Crazy, Stupid, Love – and just as an “fyi,” it is the complete opposite of Tackling the Past.
Jake Walker (Ryan McPartlin) left behind his small-town lifestyle for big city pleasures and the life of an NFL pro-athlete. In high school, he showed promise as a football star and that is the direction his dreams took him in. His father blames him for an injury his younger son sustained in a high school football game and ever since then, Jake has let more than literal distance separate him from his family. When his dad (Beau Bridges) unexpectedly falls ill, Jake’s brother Dean (Josh Braaten) calls him back home. Once there, memories assault him – times spent playing football on the high school field, Saturday night activities with his teenage friends… and the hometown girl he left behind. Sarah (Katie Carr) is happiest in this place she grew up in – she tried big-city life and it didn’t agree with her. After a broken heart, her own dreams fell apart and now she is a teacher. Seeing each other again was not what either of them expected.
With his contract optioned this season, and coming off an injured knee, Jake is, for the first time in his life being questioned at what he does best. Now with his parents counting on him, Jake must ask himself what he really wants out of his life. Should he go after what makes him feel a sense of satisfaction – happy… or go with common sense and return to a comfortable, easy life with a generous two-year offer?
This is now the eighth movie sponsored and produced by retail giant Wal-Mart and Proctor & Gamble. You all might be a little tired of my praise and admiration for these small-budget tele-films, but they are really quite good… and entertaining… and thought-provoking. This one deals with skeletons in the family closest and while the plot points can be seen a mile away, the story has something to say. Each movie has gotten a little big stronger in that regard although I have my favorites and aren’t as fond of some, I own about three of them and have a couple others I liked well-enough to purchase yet.
Tackling the Past is actually a really well-made production in the behind-the-scenes aspects; it comes across well on the television screen and plays to our own human nature – in short, it’s a “real” story. Filming is well-done and there are several adorable scenes including those between Jake and newcomer Maxwell Perry Cotton. The acting is fine (featuring a lead that actually looks like he could pass as a football player) and the script might not be inspired by Christianity or Biblical Truth, but it is profound nonetheless. This series of movies is actually one where the word “family” isn’t an oxymoron – it doesn’t abuse the title. Unlike certain other programming, this movie seems to understand the meaning of the word much better than the majority of secular programming. I did get overly weary of the constant blame that was laid at Jake’s doorstep. It was almost as if his entire family saw him as the only one who was in the wrong – something that is simply not true. Jake did play a role in the alienation between him and his family, but he wasn’t the only one at fault. Telling an eighteen-year-old that he is no longer a source of worthy pride and when this comes from your father, it is going to make an impact – maybe not one that should fester for over ten years, but still…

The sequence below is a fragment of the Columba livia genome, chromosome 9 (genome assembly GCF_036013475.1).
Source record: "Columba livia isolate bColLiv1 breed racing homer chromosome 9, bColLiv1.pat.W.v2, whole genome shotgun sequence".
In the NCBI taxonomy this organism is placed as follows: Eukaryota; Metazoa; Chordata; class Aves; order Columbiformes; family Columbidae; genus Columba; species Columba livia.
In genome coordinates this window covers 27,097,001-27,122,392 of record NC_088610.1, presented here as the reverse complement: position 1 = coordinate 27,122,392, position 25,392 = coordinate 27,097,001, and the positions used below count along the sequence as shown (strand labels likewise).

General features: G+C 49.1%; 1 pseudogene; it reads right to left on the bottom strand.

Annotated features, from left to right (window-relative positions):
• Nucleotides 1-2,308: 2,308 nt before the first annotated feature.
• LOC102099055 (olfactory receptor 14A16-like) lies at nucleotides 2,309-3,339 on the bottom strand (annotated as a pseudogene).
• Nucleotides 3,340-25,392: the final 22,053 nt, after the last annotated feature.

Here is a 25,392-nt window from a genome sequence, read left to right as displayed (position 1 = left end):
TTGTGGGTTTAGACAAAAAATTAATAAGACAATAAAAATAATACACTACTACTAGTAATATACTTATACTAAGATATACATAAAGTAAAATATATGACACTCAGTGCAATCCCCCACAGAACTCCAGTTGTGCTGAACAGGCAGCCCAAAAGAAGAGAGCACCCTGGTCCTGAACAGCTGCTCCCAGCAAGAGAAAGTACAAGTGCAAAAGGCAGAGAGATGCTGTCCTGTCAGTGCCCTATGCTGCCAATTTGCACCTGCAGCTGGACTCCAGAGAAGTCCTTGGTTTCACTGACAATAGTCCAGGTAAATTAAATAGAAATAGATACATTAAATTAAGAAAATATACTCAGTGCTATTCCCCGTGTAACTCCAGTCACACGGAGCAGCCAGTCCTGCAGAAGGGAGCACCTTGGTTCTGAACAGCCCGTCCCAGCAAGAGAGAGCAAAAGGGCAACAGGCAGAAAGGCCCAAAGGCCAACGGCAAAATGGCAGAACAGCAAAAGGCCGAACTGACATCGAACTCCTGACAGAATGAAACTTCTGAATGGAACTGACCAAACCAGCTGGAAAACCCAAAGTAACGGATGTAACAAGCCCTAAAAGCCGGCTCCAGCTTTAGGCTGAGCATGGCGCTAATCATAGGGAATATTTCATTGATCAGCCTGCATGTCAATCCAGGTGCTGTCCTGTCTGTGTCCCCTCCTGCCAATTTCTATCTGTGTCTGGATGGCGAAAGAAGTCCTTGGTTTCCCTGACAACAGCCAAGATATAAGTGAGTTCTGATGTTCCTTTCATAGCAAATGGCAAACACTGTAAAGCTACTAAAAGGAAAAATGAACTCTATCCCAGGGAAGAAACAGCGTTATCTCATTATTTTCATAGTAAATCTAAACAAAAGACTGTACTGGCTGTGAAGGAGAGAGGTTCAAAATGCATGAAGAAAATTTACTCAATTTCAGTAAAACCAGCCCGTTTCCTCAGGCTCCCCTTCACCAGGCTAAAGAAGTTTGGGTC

There is hardly anything that is second-rate about this movie. It’s just a gem. If you’d like to see it, the only way to do so might be through the DVD release which is now on store shelves and exclusive to Wal-Mart stores (although small Christian book stores are now carrying these titles). As far as I know they have only re-aired one or two of their previous titles and the films are not available through avenues like Netflix. If you enjoyed Facing the Giants, this is one not to miss out on.
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